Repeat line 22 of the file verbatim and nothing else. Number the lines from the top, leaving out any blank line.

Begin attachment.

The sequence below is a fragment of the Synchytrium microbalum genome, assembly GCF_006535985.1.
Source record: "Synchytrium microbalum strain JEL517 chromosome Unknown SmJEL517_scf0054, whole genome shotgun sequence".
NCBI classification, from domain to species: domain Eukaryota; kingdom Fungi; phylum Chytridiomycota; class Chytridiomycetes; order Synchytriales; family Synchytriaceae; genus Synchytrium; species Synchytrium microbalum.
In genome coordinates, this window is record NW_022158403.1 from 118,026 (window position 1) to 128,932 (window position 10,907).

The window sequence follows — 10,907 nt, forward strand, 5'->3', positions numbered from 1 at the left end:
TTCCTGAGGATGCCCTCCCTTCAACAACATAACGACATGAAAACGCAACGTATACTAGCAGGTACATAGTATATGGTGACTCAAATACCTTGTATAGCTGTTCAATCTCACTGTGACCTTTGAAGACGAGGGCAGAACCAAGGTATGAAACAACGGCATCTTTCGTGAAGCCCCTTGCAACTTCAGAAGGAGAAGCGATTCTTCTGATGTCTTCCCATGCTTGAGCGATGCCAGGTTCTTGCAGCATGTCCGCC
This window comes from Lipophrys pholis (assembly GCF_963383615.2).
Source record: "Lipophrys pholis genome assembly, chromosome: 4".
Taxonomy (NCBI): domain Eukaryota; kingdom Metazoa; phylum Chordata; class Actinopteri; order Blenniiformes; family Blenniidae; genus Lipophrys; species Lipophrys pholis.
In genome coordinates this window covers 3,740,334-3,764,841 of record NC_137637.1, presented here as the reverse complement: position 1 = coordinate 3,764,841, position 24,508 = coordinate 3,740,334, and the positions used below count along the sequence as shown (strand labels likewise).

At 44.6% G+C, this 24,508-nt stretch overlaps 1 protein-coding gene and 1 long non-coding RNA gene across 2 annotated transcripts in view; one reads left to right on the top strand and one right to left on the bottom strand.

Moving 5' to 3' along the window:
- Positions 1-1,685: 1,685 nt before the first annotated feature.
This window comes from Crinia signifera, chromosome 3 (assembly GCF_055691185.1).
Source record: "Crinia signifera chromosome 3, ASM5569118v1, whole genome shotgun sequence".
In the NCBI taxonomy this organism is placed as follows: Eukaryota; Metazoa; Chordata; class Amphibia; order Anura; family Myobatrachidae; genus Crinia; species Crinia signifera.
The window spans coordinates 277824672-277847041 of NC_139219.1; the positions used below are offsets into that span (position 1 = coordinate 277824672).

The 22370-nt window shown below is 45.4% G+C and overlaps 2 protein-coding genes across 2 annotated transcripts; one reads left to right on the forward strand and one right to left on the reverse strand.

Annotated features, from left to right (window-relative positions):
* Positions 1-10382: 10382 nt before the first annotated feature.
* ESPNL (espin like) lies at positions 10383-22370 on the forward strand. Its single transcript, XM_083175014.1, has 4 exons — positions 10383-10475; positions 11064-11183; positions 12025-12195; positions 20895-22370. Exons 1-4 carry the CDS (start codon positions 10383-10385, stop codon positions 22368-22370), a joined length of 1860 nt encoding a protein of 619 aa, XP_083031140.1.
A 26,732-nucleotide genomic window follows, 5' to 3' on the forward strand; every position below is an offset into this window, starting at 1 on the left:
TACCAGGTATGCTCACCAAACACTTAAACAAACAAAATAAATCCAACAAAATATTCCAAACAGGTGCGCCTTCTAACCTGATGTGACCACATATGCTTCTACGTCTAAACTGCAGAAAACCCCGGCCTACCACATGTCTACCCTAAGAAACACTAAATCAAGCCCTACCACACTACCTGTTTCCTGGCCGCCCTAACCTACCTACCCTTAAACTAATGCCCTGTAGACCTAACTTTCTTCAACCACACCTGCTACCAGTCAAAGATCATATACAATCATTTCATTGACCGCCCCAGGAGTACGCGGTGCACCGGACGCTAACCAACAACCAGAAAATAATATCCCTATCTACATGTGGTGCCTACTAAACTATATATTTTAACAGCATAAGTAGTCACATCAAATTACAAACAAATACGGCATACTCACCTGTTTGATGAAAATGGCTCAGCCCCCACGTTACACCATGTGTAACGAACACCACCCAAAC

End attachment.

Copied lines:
A 26,732-nucleotide genomic window follows, 5' to 3' on the forward strand; every position below is an offset into this window, starting at 1 on the left: